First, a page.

Taxes are set by the government as a way of funding the country's many public services; including the National Health Service, public transport services and the State Pension scheme, as well as the government itself. Tax administration is managed in the UK by Her Majesty's Revenue and Customs (HMRC).
Whether you work for yourself or for another company, you are required by law to pay taxes as an employed UK resident. Taxes are also payable on the interest you earn on most savings, on buying, selling and passing on property, on work bonuses and on some State Benefits. It's important to understand what taxes you are required to pay, because you can be charged a fine if you fail to meet your tax obligations. Here we explain the main taxes that most UK residents are required to pay, how to pay them and how they work.
Offshore Company Directors / HMRS Declarations ? Hmmnnn - an interesting conundrum ! At base levels, you do not state if you are a UK national [ Domiciled, resident, or otherwise ] for tax liability purposes just for starters. I would say that the main issue here seems to be a question of whether there is any legal requirement to declare a ' Director ' status of an Offshore Corporate entity to any IRD/IRS office ? Simply, the best advice is to seek qualified legal opinion from a UK professional consultancy on this sole issue at outset. It may or may not be the case that: If you do not receive any form of income / director benefits,then possibly there is no requirement to file a declaration ? Naturally, I would hazard a guess that if you state a beneficial interest in a Offshore Corporation, then you will most probably be asked to declare any gains & losses etc etc on respective tax declarations annually, or perhaps, apply for exemption under any rulings applicable. In parallel, it begs the question WHY you wish to be an offshore dircetor in the first place, if as you state, there is no financial gain or tax mitigation reasons for doing so ? At a cost of some $ 5,000 USD for full O/S Company & Trust or Private Foundation structure protections, there are compelling reasons to initiate such procedures legitimately. However, they are only worth considering if the CGT, WHT, and IHT savings far outweigh potential liabilities by way of comparison. Therefore, seek professional legal advice in resolving the filing notifications issue first, and then consult with suitably qualified offshore specialists in how prudently wise to set-up Offshore Corportions for optimum tax mitigation and confidentiality later !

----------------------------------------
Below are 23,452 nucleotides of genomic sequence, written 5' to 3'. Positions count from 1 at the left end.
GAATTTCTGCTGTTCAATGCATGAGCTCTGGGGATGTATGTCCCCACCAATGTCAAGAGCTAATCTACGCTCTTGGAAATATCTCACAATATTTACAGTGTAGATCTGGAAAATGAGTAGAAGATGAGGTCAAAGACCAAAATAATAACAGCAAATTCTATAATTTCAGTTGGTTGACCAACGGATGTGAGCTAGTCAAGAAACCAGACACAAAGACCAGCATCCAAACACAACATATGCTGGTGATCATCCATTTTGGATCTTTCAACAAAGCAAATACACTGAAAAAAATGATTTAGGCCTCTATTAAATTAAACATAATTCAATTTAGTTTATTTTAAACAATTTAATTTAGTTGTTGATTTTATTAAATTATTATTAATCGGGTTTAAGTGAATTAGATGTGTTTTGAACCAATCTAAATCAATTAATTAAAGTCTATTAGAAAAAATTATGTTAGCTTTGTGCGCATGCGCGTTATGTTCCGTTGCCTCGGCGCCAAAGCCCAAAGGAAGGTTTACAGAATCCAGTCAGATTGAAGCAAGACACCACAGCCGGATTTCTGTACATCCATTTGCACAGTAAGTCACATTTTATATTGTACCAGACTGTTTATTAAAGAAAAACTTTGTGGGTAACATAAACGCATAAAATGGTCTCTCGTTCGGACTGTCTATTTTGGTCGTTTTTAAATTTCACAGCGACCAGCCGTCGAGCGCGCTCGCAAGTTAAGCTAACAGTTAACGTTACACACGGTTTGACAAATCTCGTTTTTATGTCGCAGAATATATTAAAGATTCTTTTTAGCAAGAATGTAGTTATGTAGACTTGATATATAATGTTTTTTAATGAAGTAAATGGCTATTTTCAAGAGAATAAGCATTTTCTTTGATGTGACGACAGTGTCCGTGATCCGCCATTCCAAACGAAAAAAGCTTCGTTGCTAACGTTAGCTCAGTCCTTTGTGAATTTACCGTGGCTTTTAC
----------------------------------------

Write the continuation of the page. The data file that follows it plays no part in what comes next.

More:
Hello Ashford you need to register with HMRC within 3 months of commencing self-employment. This is in order that your national insurance contributions can be set up and to create a self assessment record. There are fines for late notification. it only takes a few moments on the phone and you will need your normal personal details and NI number. you can find a lot of info on the direct.gov.uk website
In short, you shouldnt have a liability upon sale of the properties as long as you are divorced. a married couple can only have one principle primary residence (PPR) for CGT purposes whereas once divorced you can each nominate your own PPR. you will need to let your insurer know you have moved in as it should reduce your home insurance moving from BTL to an owner occupied deal.
Hello Shahidk There are many things your wife can do to reduce her tax liability and assuming she has some private as well as NHS dental income I would look to pension contributions as this could be done on a company and individual level and thus reduce corporation tax as well as income tax. It will also serve as an efficient method of extracting profit from the company whilst also making provision for the future. There are other avenues you can take as well but to be honest, without knowing much more about your circumstances (which i wouldn't want you to publish on an open forum) it will be unwise to make any kind of formal recommendation to you. But if you want to get in touch, feel free. www.darrenasmith.2plan.com
Hello, no i am afraid you are not entitled to gross interest. even with the highest age allowance which starts at age 75 your earnings are almost double the personal allowance. in determining your tax rate HMRC look at all sources of income, state pension, private pensions, rental and investment income (dividends and interest payments.)